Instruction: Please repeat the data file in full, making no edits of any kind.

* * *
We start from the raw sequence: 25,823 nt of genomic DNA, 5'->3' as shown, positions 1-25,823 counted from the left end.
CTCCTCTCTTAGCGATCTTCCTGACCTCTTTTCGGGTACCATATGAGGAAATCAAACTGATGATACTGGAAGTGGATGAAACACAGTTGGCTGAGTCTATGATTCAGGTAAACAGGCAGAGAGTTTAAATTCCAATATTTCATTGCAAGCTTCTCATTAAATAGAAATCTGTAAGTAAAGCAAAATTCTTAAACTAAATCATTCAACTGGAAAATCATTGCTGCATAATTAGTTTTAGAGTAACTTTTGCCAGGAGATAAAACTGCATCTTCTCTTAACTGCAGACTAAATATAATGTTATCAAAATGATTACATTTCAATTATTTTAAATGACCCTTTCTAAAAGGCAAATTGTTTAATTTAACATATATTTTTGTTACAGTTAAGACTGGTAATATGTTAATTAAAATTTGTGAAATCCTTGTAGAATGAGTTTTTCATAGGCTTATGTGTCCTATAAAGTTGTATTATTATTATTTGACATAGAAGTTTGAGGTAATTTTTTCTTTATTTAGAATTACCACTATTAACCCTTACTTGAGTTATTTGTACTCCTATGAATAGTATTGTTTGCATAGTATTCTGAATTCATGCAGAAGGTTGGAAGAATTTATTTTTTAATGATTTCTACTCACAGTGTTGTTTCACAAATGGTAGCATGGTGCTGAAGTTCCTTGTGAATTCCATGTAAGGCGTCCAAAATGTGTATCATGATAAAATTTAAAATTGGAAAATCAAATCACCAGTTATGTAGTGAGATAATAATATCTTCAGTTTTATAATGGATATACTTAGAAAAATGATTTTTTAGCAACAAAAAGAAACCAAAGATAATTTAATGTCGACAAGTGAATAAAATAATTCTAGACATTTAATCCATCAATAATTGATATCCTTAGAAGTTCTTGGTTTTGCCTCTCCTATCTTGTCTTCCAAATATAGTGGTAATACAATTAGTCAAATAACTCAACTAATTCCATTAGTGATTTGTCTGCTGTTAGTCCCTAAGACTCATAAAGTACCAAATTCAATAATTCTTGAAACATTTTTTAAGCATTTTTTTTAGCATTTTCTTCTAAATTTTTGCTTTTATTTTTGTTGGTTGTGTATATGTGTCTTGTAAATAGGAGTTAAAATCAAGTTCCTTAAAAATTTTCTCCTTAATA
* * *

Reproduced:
We start from the raw sequence: 25,823 nt of genomic DNA, 5'->3' as shown, positions 1-25,823 counted from the left end.
CTCCTCTCTTAGCGATCTTCCTGACCTCTTTTCGGGTACCATATGAGGAAATCAAACTGATGATACTGGAAGTGGATGAAACACAGTTGGCTGAGTCTATGATTCAGGTAAACAGGCAGAGAGTTTAAATTCCAATATTTCATTGCAAGCTTCTCATTAAATAGAAATCTGTAAGTAAAGCAAAATTCTTAAACTAAATCATTCAACTGGAAAATCATTGCTGCATAATTAGTTTTAGAGTAACTTTTGCCAGGAGATAAAACTGCATCTTCTCTTAACTGCAGACTAAATATAATGTTATCAAAATGATTACATTTCAATTATTTTAAATGACCCTTTCTAAAAGGCAAATTGTTTAATTTAACATATATTTTTGTTACAGTTAAGACTGGTAATATGTTAATTAAAATTTGTGAAATCCTTGTAGAATGAGTTTTTCATAGGCTTATGTGTCCTATAAAGTTGTATTATTATTATTTGACATAGAAGTTTGAGGTAATTTTTTCTTTATTTAGAATTACCACTATTAACCCTTACTTGAGTTATTTGTACTCCTATGAATAGTATTGTTTGCATAGTATTCTGAATTCATGCAGAAGGTTGGAAGAATTTATTTTTTAATGATTTCTACTCACAGTGTTGTTTCACAAATGGTAGCATGGTGCTGAAGTTCCTTGTGAATTCCATGTAAGGCGTCCAAAATGTGTATCATGATAAAATTTAAAATTGGAAAATCAAATCACCAGTTATGTAGTGAGATAATAATATCTTCAGTTTTATAATGGATATACTTAGAAAAATGATTTTTTAGCAACAAAAAGAAACCAAAGATAATTTAATGTCGACAAGTGAATAAAATAATTCTAGACATTTAATCCATCAATAATTGATATCCTTAGAAGTTCTTGGTTTTGCCTCTCCTATCTTGTCTTCCAAATATAGTGGTAATACAATTAGTCAAATAACTCAACTAATTCCATTAGTGATTTGTCTGCTGTTAGTCCCTAAGACTCATAAAGTACCAAATTCAATAATTCTTGAAACATTTTTTAAGCATTTTTTTTAGCATTTTCTTCTAAATTTTTGCTTTTATTTTTGTTGGTTGTGTATATGTGTCTTGTAAATAGGAGTTAAAATCAAGTTCCTTAAAAATTTTCTCCTTAATA